Big Lapse? Escape Route Was Planned For Uttarakhand Tunnel, But Not Built

The teams are now also coming up with alternative plans to rescue the workers.

Big Lapse? Escape Route Was Planned For Uttarakhand Tunnel, But Not Built

Some family members of the trapped workers said they are losing hope.

Dehradun:

Over 160 hours since 41 workers got trapped in a tunnel in Uttarakhand, a map has emerged that points to an alleged serious lapse on the part of the company involved in its construction. According to the Standard Operating Procedure, all tunnels over 3 km long are supposed to have an escape route to rescue people in case there is a calamity. The map proves that such an escape route was also planned for the 4.5 km Silkyara tunnel, but never executed.

The teams are now also coming up with alternative plans to rescue the workers, who have been stranded inside the tunnel since Sunday morning. 

Family members of the 41 construction workers, most of whom are migrants, are now beginning to worry after the American auger, or drill machine, also stopped working on Friday evening after a loud "cracking sound" was heard in the tunnel. Some of the family members and other workers involved in the construction said the labourers could have been saved by now if the escape route had been built.

Such escape routes are meant to be used even after tunnels are built to rescue people passing through them in vehicles if there is a collapse, landslide or any other disaster.

The map was displayed when Union Minister VK Singh had visited the site of the tunnel collapse on Thursday, and said that the workers would be rescued in two-three days. The minister of state for road transport and highways had said the rescue could be finished sooner, even as early as Friday, but the government was keeping a longer timeline in mind to account for unexpected difficulties.

Rescue Plans

Three ways of getting the labourers out have been tried so far and three more are now being worked out.

Plan A was to use a bulldozer to remove the debris and reach the labourers, but it was abandoned after the teams realised that the rock was loose and there was a chance of more rubble taking the place of the material that was removed.

Plan B was using an auger machine to push a 900 mm pipe through to the trapped labourers, which would be used by them to crawl out. The machine was not very powerful and proved ineffective.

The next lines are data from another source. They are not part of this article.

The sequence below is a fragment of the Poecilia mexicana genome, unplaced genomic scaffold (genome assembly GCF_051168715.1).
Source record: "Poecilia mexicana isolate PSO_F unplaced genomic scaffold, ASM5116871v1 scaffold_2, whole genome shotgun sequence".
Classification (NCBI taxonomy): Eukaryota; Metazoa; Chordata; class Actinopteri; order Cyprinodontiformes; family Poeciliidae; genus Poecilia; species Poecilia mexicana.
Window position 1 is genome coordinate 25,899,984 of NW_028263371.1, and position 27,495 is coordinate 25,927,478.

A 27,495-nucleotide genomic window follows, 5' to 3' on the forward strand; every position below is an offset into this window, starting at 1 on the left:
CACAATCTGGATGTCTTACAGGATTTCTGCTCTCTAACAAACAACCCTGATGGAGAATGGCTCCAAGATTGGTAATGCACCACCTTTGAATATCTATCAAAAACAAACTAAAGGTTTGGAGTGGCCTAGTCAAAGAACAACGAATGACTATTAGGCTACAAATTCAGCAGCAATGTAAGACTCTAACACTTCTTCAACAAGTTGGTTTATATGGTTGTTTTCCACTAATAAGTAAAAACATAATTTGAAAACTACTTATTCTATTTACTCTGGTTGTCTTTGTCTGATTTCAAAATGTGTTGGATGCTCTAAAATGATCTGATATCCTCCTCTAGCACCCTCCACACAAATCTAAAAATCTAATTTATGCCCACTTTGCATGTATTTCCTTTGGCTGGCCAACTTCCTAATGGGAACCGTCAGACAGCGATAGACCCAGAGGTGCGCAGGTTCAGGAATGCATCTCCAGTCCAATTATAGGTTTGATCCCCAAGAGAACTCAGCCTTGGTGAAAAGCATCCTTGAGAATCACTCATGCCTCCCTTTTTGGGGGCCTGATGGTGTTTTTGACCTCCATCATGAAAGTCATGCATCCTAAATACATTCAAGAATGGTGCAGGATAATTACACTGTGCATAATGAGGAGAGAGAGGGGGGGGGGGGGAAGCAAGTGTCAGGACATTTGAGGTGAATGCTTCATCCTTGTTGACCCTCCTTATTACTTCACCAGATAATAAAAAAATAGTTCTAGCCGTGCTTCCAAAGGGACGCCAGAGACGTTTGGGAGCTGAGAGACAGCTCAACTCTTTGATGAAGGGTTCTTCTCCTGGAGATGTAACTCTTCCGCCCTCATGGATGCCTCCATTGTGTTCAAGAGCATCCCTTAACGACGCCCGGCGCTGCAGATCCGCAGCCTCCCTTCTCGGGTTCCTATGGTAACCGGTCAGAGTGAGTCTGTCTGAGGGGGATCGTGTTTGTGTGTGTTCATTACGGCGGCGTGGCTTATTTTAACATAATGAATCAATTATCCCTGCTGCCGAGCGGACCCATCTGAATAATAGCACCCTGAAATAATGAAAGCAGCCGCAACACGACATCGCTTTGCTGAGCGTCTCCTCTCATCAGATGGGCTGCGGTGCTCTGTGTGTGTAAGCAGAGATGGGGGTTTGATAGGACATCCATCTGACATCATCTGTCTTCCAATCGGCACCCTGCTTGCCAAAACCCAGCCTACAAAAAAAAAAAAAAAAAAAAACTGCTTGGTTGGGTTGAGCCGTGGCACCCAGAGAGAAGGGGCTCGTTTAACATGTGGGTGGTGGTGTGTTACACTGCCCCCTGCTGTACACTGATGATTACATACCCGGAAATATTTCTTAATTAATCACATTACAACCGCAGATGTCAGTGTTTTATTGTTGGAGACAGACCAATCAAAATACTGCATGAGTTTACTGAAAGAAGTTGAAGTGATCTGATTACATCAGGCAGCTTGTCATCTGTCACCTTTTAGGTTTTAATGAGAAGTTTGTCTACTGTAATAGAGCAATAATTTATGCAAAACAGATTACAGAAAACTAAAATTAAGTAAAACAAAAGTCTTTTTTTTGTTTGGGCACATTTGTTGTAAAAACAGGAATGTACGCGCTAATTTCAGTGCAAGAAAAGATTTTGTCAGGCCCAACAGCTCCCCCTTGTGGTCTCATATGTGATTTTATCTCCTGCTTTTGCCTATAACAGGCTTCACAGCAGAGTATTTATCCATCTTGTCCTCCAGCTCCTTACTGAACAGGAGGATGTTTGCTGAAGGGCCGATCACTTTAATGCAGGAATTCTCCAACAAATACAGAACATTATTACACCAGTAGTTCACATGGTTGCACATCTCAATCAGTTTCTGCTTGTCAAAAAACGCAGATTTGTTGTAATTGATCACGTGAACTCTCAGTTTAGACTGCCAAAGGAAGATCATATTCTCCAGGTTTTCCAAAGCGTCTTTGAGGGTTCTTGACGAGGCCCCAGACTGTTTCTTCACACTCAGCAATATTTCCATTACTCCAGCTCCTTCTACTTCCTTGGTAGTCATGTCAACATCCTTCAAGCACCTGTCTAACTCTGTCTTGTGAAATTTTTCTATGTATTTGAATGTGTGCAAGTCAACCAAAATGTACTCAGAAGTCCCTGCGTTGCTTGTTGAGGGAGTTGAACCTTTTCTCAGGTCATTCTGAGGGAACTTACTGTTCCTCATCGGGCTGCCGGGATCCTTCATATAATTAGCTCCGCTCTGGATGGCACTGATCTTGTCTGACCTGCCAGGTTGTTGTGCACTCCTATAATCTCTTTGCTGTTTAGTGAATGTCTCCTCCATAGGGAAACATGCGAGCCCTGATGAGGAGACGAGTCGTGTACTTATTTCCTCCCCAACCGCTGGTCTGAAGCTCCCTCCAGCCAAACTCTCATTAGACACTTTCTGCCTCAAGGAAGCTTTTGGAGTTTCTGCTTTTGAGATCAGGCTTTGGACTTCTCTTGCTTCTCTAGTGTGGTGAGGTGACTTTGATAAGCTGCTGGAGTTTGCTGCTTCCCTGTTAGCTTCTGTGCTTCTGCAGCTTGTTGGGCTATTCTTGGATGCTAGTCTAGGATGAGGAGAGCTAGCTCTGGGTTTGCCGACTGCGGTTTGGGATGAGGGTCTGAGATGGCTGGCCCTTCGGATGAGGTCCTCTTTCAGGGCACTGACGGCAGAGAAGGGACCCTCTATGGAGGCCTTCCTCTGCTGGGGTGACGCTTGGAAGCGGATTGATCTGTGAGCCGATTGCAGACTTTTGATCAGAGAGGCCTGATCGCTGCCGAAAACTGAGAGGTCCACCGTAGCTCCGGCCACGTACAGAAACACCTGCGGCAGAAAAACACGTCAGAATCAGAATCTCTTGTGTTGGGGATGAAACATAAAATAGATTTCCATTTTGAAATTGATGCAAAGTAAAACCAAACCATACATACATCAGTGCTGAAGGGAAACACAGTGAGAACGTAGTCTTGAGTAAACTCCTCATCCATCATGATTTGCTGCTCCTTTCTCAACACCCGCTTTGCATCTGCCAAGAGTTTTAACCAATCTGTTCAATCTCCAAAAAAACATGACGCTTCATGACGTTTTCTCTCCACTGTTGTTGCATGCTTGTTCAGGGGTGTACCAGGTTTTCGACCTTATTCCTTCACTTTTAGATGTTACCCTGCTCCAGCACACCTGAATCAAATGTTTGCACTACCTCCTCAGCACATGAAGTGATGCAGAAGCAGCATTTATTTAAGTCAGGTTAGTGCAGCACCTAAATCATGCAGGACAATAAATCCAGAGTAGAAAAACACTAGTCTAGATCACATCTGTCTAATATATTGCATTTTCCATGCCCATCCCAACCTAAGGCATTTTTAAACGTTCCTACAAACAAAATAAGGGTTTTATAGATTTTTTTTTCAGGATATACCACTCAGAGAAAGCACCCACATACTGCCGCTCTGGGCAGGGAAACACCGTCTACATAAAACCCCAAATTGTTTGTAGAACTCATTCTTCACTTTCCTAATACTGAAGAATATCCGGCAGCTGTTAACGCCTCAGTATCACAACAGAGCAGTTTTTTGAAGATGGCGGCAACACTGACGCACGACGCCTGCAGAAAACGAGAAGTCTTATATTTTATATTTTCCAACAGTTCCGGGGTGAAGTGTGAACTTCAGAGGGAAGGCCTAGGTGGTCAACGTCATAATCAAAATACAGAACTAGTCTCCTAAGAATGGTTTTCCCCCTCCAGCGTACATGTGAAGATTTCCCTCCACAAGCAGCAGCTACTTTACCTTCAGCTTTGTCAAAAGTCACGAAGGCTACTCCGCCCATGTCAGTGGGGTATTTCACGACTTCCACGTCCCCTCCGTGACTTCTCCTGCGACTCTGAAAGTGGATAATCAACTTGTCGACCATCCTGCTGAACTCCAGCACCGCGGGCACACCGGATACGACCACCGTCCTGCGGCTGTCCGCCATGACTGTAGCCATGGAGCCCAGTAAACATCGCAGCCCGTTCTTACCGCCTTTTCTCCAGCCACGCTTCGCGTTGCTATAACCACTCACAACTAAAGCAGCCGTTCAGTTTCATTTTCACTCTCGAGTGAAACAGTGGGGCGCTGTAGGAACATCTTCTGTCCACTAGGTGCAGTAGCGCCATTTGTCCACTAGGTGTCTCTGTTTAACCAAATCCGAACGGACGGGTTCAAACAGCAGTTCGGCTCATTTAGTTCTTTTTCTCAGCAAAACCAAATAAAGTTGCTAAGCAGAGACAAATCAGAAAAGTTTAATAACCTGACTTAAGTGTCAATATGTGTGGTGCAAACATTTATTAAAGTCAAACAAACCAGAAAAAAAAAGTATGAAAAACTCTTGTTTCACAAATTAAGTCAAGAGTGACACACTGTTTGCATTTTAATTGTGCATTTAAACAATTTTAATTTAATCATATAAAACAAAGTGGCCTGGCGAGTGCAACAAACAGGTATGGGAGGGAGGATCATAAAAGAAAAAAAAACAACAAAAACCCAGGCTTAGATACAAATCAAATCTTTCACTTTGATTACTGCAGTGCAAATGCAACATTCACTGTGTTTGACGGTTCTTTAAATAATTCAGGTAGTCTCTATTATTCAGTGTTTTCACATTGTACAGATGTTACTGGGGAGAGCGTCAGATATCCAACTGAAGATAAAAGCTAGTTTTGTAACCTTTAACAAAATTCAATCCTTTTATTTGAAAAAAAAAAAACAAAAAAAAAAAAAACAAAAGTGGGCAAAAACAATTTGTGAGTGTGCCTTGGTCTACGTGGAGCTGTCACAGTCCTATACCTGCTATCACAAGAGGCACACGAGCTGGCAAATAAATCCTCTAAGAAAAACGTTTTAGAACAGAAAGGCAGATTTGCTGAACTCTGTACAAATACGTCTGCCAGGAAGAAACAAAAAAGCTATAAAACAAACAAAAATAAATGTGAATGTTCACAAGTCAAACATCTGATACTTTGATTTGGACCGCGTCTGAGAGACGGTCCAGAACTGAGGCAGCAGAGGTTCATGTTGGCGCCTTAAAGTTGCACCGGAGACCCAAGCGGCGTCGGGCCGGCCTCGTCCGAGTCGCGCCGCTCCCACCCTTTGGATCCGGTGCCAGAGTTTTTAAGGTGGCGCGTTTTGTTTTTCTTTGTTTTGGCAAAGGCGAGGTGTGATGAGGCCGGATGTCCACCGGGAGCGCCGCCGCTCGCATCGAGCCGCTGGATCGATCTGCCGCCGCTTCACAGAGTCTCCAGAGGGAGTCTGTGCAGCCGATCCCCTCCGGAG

Plan C involved getting a stronger, more powerful American auger machine, which was flown in on IAF aircraft. The machine began drilling through the rubble, which had increased to 70 metres from the initial 40, on Thursday but stopped work on Friday evening after the cracking sound was heard. Sources told NDTV that the machine has malfunctioned but officials have denied this.

Plan D has now reached the rescue site in the form of another horizontal drilling machine from Indore. It is hoped that this piece of equipment will be able to push the pipe through and finally reach the labourers.

Plans E and F are contingency plans in case Plan D fails. The first contingency plan is exploring whether a hole can be drilled vertically, from the top of the rock that the tunnel is passing through, and get the workers out that way.

The final plan, suggested by the railways, is digging a parallel tunnel horizontally, but from the other end of the rock. This tunnel would intersect with the main tunnel at the point where the workers are trapped. 

Families Anxious

On Saturday, Some family members of the trapped workers said they are losing hope. The brother of one of the workers said they need to be rescued quickly before their health deteriorates.

Doctors have also emphasised the need for comprehensive rehabilitation for the trapped workers, fearing that the prolonged confinement may affect their physical and mental health.

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